A survey of the history and the research history of the Castle was written by Knut Drake. He participated in the research of building archaeology in the main castle in the mid-20th century and published the results in his dissertation in 1968. In addition to this, he now deals with interpretations from other scholars and his own new ideas. When research in the main castle was completed, it was continued in outer bailey of Häme Castle. Päivi Luppi, who participated in that work, gives here an interpretation of the outer bailey’s building phases.
The dating of the Häme Castle and the nearby Hattula Church, structures whose building histories are traditionally linked, is treated here by Markus Hiekkanen, who has specialized in medieval churches in Finland. Terhi Mikkola writes about the inner structures of the main castle and gives a hypothesis of their use in the Late Middle Ages.
Castella Maris Baltici VI
Ed. by Albinas Kuncevicius. Archaeologia Medii Aevi Finlandiae VII. Lithuanian Centre of Cultural Heritage. Vilnius 2004. 243 pages. ISBN 9986-420-55-5. ISSN 1236-5882.
In 2001, the conference was organised in Vilnius in Lithuania and this volumes comprises its papers. The subject of the 28 articles in the publication is contacts and genealogical links in castel building.
Castella Maris Baltici V
Ed. by Jörgen Skaarup, Nils Engberg and Kjeld Borch Vesth. Archaeologia Medii Aevi Finlandiae VI. Langelands Museum, Rudköbing. Denmark 2001. 193 pages. ISBN 87-88509-25-7. ISSN 1236-5882.
The publication of papers of the conference in Rudköbing in Dermark in 1999. The 21 articles of the volume focus on lifestyles lived in castles.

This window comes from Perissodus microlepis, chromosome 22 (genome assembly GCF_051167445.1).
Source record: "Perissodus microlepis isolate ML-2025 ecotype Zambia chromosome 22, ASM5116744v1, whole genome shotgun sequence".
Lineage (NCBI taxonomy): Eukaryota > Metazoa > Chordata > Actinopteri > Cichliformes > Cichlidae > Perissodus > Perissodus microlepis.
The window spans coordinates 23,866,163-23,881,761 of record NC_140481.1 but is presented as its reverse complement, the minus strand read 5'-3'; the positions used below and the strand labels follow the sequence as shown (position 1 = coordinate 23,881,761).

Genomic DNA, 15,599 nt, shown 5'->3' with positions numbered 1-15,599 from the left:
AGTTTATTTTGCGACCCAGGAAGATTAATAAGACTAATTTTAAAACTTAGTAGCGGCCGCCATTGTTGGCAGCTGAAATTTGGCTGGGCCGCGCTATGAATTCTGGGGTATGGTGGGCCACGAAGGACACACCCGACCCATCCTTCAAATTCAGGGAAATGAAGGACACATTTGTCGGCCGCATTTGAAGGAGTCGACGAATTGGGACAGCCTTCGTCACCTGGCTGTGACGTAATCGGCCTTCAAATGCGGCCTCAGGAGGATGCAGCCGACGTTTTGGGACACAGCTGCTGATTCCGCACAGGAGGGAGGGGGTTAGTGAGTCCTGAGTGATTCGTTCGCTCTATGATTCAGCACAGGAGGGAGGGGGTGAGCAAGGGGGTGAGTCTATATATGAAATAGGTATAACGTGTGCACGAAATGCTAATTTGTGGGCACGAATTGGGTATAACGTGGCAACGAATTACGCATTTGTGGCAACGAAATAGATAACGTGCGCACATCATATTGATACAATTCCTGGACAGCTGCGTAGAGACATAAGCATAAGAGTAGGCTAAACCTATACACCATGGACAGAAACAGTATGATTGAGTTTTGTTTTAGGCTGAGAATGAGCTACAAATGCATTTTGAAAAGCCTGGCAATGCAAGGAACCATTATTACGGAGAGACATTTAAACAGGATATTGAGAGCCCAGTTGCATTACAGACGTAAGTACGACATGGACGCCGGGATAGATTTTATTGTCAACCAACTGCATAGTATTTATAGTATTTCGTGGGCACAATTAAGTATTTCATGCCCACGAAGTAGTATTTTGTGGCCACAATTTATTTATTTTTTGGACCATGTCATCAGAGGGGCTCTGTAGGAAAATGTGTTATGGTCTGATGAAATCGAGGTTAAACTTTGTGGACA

Castella Maris Baltici III-IV
Ed. by Kaur Alttoa, Knut Drake, Kazimierz Pospieszny and Kari Uotila. Archaeologia Medii Aevi Finlandiae V. Muzeum Zamkowe w Malborku. Gdansk 2001. 259 pages. ISBN 951-96801-2-8, 83-86206-42-X. ISSN 1236-5882.
The volume includes papers of the conference organised in Malbork Poland in 1995 and in Tartu in Estonia in 1997. The 25 papers of the Malbork conference focus on the relatioship between towns, churches and castles. The theme of five papers of the Tartu conference is methodology and categorisations of the castle studies.
Vesilahden Laukko: Linna, kartano, koti
Ed. by Kari Uotila. Archaeologia Medii Aevi Finlandiae IV. Kaarina 2000. 160 pages. ISBN 951-96801-1-X. ISSN 1236-5882.
Laukko Manor in Vesilahti has been one of the most important manors in the history of Finland. This collection of articles concentrate on the history of Laukko Manor and especially on the results of the latest archaeological excavations done in the Manor.
Medieval Outer Baileys in Finland With Special Reference to Turku Castle
Kari Uotila: Medieval Outer Baileys in Finland with Special Reference to Turku Castle. Archaeologia Medii Aevi Finlandiae III. Kaarina 1998. 202 pages. ISBN 951-96801-0-1. ISSN 1236-5882.
The published dissertation of Kari Uotila is a study on the medieval outer baileys in Finland and their structures, dating and form with a special focus on Turku Castle.
Castella Maris Baltici II
Ed. by Magnus Josephson and Mats Mogren. Archaeologia Medii Aevi Finlandiae II. Särmländska handlingar nr 49. Lund Studies in Medieval Archaeology 18. Nyköping 1996. 247 pages. ISBN 91-87794-12-8. ISSN 1236-5882, 0283-6874.
The volume comprises 33 papers held at the conference in Nykäping Sweden in 1993. The theme of the conference was the functioning of castles in the Baltic Sea area from 10th to 16th century.
Castella Maris Baltici I
Ed. by Knut Drake. Archaeologia Medii Aevi Finlandiae I. Tammisaari 1993. 275 pages. ISBN 91-22-01566-3. ISSN 1236-5882.
A collection of papers held at the first Castella Maris Baltici Conference in Finland in 1991. The 27 articles of the volume focus on castles as centres of power and innovations in the Baltic Sea area between 11th and 15th centuries. In addition to the seminar papers, the volume includes short articles on the medieval castles of Finland.